I have to deal with some rude people in my line of work. They’re demanding. They want special treatment. They want extra explanations. “Please”, “thank you”, and “I know this is extra work for you but…” just aren’t the way they go about things. You know the type?
It’s no fun. These folks are not just random passersby. I have to work with these folks long-term basis. My life would be sooo much easier if I didn’t have to deal with them. But that’s not an option. These aren’t people I can fire.
Fortunately, I have a high tolerance for such people, and it’s been that way for a long time. I remember a critique a couple decades ago from a colleague: “She suffers fools way more than she should.” It’s true now, was then, and had been for some years before that. It’s difficult for me to keep that frame of mind when I’m more stressed and more overworked than usual, but being nice is my natural state.
Part of my response comes from a high degree of empathy. I can envision being so stressed that any bureaucratic anything (and bureaucracy is what I do, like it or not) is unpleasant. I can put myself in their shoes, and apply the Golden Rule. But that’s not the only reason I respond without rudeness.
I go to a traditional Church, where every Sunday there is a prayer asking forgiveness for what you have done, and what you have left undone. There’s more to it than that, but the prayer is followed by a blessing and absolution from the minister. Your contrition is acknowledged, and you’re forgiven. Soon after that, you’re invited to join in the Holy Eucharist. Words and actions bring you back into relationship with the rest of the congregation, the Church.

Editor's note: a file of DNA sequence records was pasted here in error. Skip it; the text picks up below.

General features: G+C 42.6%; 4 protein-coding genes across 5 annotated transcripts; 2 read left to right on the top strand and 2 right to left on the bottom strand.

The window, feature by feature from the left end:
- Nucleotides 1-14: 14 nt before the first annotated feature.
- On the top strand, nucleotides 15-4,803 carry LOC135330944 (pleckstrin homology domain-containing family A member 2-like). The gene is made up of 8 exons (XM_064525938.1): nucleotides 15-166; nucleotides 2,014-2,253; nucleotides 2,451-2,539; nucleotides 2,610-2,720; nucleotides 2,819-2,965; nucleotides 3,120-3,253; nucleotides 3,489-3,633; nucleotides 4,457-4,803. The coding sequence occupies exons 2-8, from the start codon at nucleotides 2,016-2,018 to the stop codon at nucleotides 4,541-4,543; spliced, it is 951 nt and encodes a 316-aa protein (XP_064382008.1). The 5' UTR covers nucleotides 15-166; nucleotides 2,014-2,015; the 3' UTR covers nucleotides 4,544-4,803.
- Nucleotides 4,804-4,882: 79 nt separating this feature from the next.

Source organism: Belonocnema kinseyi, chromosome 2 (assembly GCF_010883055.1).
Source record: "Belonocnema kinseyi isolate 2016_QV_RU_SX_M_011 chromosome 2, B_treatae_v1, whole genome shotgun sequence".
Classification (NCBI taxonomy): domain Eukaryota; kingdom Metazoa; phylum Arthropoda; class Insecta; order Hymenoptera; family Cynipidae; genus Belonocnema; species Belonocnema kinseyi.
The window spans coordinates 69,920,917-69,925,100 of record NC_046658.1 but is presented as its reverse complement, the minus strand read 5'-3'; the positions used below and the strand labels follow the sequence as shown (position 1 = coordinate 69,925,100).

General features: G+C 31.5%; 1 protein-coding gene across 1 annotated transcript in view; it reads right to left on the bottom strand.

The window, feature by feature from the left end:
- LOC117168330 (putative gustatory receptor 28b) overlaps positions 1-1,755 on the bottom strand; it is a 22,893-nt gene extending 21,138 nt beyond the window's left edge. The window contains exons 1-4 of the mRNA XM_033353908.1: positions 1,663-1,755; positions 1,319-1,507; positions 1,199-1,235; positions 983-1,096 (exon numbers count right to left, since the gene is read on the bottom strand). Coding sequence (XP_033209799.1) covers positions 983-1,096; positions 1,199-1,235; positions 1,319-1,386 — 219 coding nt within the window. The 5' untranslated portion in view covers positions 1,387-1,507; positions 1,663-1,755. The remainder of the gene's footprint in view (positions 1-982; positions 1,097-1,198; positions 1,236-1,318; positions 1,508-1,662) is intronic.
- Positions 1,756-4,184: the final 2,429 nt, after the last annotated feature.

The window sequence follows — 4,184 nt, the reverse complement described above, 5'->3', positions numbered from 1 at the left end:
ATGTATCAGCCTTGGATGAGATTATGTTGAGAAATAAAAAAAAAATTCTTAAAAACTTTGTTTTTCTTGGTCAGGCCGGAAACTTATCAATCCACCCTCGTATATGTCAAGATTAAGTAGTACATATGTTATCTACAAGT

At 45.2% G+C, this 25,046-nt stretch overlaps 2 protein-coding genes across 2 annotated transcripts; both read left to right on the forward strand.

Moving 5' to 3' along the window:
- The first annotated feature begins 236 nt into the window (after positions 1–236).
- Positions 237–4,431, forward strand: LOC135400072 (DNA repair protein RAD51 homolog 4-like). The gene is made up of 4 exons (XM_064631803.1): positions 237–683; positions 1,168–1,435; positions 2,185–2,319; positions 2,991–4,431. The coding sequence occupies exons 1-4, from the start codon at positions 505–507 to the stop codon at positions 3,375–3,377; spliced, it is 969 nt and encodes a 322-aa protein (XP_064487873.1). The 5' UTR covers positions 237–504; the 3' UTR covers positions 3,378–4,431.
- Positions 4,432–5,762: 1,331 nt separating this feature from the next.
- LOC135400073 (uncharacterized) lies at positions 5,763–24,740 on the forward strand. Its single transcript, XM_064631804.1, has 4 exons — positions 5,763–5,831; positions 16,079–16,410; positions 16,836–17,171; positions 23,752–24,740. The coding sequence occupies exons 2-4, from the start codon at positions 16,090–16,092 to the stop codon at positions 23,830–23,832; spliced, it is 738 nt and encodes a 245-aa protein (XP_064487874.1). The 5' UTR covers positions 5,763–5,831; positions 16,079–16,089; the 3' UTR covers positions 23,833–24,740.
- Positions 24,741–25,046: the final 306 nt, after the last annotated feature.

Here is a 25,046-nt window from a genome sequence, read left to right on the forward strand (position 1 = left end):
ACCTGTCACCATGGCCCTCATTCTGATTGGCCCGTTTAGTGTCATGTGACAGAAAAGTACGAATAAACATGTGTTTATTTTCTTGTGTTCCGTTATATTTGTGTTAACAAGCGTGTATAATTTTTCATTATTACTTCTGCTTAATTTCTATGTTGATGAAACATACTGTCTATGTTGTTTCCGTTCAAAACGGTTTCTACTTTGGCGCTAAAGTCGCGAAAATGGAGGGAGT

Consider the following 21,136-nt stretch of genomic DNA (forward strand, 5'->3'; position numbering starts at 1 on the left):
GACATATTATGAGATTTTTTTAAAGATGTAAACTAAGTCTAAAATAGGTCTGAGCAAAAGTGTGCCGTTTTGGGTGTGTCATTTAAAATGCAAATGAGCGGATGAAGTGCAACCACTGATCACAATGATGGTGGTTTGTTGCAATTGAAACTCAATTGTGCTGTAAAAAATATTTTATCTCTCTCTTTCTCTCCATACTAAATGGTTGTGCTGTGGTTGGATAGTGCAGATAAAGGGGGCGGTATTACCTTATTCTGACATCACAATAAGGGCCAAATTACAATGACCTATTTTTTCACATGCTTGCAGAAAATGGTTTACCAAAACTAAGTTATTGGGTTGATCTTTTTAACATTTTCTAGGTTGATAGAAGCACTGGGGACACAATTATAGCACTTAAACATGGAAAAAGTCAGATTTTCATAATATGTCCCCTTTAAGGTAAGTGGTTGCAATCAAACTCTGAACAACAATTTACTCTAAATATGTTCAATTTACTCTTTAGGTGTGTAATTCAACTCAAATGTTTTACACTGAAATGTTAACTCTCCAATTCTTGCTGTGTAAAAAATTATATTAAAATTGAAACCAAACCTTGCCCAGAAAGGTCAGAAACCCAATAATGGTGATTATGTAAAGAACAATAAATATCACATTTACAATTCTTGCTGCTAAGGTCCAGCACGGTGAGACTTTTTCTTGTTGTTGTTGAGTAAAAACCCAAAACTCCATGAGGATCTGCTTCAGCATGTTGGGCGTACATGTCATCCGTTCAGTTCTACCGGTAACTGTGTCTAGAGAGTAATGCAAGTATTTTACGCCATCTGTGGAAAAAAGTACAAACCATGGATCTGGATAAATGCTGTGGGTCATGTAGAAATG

As part of the exchanges of e-mail with these difficult colleagues, I’ll provide more information. Usually they’ll engage, we’ll exchange another few e-mails, and there will be a meeting of the minds. I am no longer an obstacle, but a provider of information, a partner in helping them achieve what they’re trying to do. I won’t see an apology, but the e-mails change tone. The relationship is a little better.
Going to Church on Sundays reinforces the idea that we all make mistakes. We all do things that aren’t very nice for the people around us. And, since we’re saying that confession every single Sunday we show up, it’s clear we’re not cured in one shot. We keep being a bother to someone, maybe the same someone, maybe the same way. But we’re forgiven every time. We’re invited to improve and sustain our relationships with the people around us.
I know some people, myself included, find reasons not to go to Church. They don’t like the politics in the Church leadership. They don’t like the message from the pulpit. They don’t like getting up on a Sunday morning. They’ve got other things to do at that time. But attending Sunday worship in the Episcopal Church for years now, I’ve found that I get at least as much from the repeated prayers as I do from the one-off sermons. Those prayers help me to be a better person in Real Life. And isn’t that what going to Church is all about?